No, it isn't one of my misspelled words. I know, I'm rather famous for them. But this time I actually mean heels not hills. I'm referring to the type of shoes we wear on the prairie when we've had a light rain. The clay soil, or gumbo as we call it, transforms our tennis shoes into clodhoppers. You've heard of those, but ours are unique as it is the prairie that designs the heavy shoes and she adds heels. Each step we take attaches another layer of clay dirt until our heels are several inches off the ground. Then all of a sudden, your flat footed as the heavy weight of the clod causes the mud clump to fall off.
A clumsy dance step initiates because neither shoe is at the same height at the same time. I call it the Clodhopper Stomp because sometime during the wobbly dance you naturally hit your heel and skid it forward to knock off the three inch clod on the shoe, if the other foot is limping along flat. It is of course, a varied rendition of the country swing with lots of toe tapping in your high heeled shoes and at times the unrehearsed moves sorely tested your coordination.
If there's been a heavy rain, the music changes to slip slidin away , slip slidin away, the nearer your destination the more your slip slidin away as it becomes near impossible to stay erect going down hill. That's when we drive, choosing to take the longer route with the pickup.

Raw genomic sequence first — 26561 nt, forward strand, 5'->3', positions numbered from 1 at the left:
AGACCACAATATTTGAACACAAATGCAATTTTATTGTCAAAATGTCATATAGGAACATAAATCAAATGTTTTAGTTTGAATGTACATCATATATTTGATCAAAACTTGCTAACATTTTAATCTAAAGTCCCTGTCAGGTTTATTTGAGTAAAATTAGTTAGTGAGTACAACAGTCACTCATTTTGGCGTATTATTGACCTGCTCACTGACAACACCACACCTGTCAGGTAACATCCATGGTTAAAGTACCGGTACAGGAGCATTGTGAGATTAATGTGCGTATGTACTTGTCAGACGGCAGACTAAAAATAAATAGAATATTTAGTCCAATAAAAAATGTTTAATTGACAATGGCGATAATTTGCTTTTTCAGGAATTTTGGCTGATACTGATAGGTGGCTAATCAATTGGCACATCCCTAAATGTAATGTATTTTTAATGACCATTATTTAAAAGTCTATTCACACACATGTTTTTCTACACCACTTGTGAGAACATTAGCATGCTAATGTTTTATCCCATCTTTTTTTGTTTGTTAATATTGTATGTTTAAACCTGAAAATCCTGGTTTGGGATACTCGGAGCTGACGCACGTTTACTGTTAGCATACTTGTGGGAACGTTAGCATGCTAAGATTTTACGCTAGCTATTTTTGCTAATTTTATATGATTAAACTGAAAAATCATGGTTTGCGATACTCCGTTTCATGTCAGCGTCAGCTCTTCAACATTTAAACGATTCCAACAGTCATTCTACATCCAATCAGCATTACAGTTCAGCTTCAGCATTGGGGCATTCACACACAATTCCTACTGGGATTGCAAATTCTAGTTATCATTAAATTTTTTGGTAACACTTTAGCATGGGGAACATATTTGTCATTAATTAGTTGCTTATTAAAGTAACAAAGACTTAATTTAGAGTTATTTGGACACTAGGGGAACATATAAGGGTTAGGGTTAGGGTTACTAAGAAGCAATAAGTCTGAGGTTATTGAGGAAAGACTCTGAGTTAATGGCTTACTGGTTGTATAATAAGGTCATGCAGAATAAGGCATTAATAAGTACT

Mud, the kind that causes you to slip and slide compels us to switch to our chore boots as our oldest granddaughter calls them. The purchase of the little boots earned Kirk and I good grandparenting points from her mom since her little daughter no longer comes home with her tennis shoes caked in mud and smashed dingle berries. Plus, our granddaughter thinks its cool to wear a pair like Grandpa and Grandmas.
No, don't get excited, I'm not making jam next. Dingle berries are goat poop.
Our destination from the corrals is the house on the far right on the hill. It's three-quarters of a mile away.